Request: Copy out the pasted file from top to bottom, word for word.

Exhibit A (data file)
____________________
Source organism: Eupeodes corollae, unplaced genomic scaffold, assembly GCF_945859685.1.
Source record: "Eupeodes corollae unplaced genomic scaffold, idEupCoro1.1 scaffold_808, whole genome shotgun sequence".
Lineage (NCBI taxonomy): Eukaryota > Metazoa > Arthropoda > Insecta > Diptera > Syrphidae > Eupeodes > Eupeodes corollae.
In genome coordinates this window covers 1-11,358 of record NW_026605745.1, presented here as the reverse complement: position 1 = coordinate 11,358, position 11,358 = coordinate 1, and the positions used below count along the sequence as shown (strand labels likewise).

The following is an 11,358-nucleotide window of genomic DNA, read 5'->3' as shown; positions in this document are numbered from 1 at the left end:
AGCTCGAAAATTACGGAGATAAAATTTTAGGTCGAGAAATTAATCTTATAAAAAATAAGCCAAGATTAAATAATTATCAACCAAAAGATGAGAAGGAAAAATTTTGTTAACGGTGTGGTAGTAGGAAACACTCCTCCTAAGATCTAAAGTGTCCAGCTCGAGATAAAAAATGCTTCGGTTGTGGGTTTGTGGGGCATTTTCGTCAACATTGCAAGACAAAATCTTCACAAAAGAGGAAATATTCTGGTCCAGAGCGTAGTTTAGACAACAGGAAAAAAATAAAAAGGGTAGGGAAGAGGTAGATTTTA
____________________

Source organism: Eupeodes corollae, unplaced genomic scaffold, assembly GCF_945859685.1.
Source record: "Eupeodes corollae unplaced genomic scaffold, idEupCoro1.1 scaffold_808, whole genome shotgun sequence".
Lineage (NCBI taxonomy): Eukaryota > Metazoa > Arthropoda > Insecta > Diptera > Syrphidae > Eupeodes > Eupeodes corollae.
In genome coordinates this window covers 1-11,358 of record NW_026605745.1, presented here as the reverse complement: position 1 = coordinate 11,358, position 11,358 = coordinate 1, and the positions used below count along the sequence as shown (strand labels likewise).

The following is an 11,358-nucleotide window of genomic DNA, read 5'->3' as shown; positions in this document are numbered from 1 at the left end:
AGCTCGAAAATTACGGAGATAAAATTTTAGGTCGAGAAATTAATCTTATAAAAAATAAGCCAAGATTAAATAATTATCAACCAAAAGATGAGAAGGAAAAATTTTGTTAACGGTGTGGTAGTAGGAAACACTCCTCCTAAGATCTAAAGTGTCCAGCTCGAGATAAAAAATGCTTCGGTTGTGGGTTTGTGGGGCATTTTCGTCAACATTGCAAGACAAAATCTTCACAAAAGAGGAAATATTCTGGTCCAGAGCGTAGTTTAGACAACAGGAAAAAAATAAAAAGGGTAGGGAAGAGGTAGATTTTA